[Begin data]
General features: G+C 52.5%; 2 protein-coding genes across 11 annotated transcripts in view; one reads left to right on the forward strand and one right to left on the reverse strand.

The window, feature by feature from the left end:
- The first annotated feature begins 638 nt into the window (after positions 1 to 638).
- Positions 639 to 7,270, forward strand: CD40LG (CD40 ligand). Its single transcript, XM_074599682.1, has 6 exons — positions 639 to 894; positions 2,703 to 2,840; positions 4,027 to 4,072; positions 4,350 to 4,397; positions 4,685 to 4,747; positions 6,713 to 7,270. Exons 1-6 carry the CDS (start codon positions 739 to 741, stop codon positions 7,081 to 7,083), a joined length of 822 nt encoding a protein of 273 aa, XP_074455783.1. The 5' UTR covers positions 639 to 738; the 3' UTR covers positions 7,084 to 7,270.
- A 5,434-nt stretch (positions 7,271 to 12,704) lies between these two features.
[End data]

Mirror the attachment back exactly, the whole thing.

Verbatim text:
General features: G+C 52.5%; 2 protein-coding genes across 11 annotated transcripts in view; one reads left to right on the forward strand and one right to left on the reverse strand.

The window, feature by feature from the left end:
- The first annotated feature begins 638 nt into the window (after positions 1 to 638).
- Positions 639 to 7,270, forward strand: CD40LG (CD40 ligand). Its single transcript, XM_074599682.1, has 6 exons — positions 639 to 894; positions 2,703 to 2,840; positions 4,027 to 4,072; positions 4,350 to 4,397; positions 4,685 to 4,747; positions 6,713 to 7,270. Exons 1-6 carry the CDS (start codon positions 739 to 741, stop codon positions 7,081 to 7,083), a joined length of 822 nt encoding a protein of 273 aa, XP_074455783.1. The 5' UTR covers positions 639 to 738; the 3' UTR covers positions 7,084 to 7,270.
- A 5,434-nt stretch (positions 7,271 to 12,704) lies between these two features.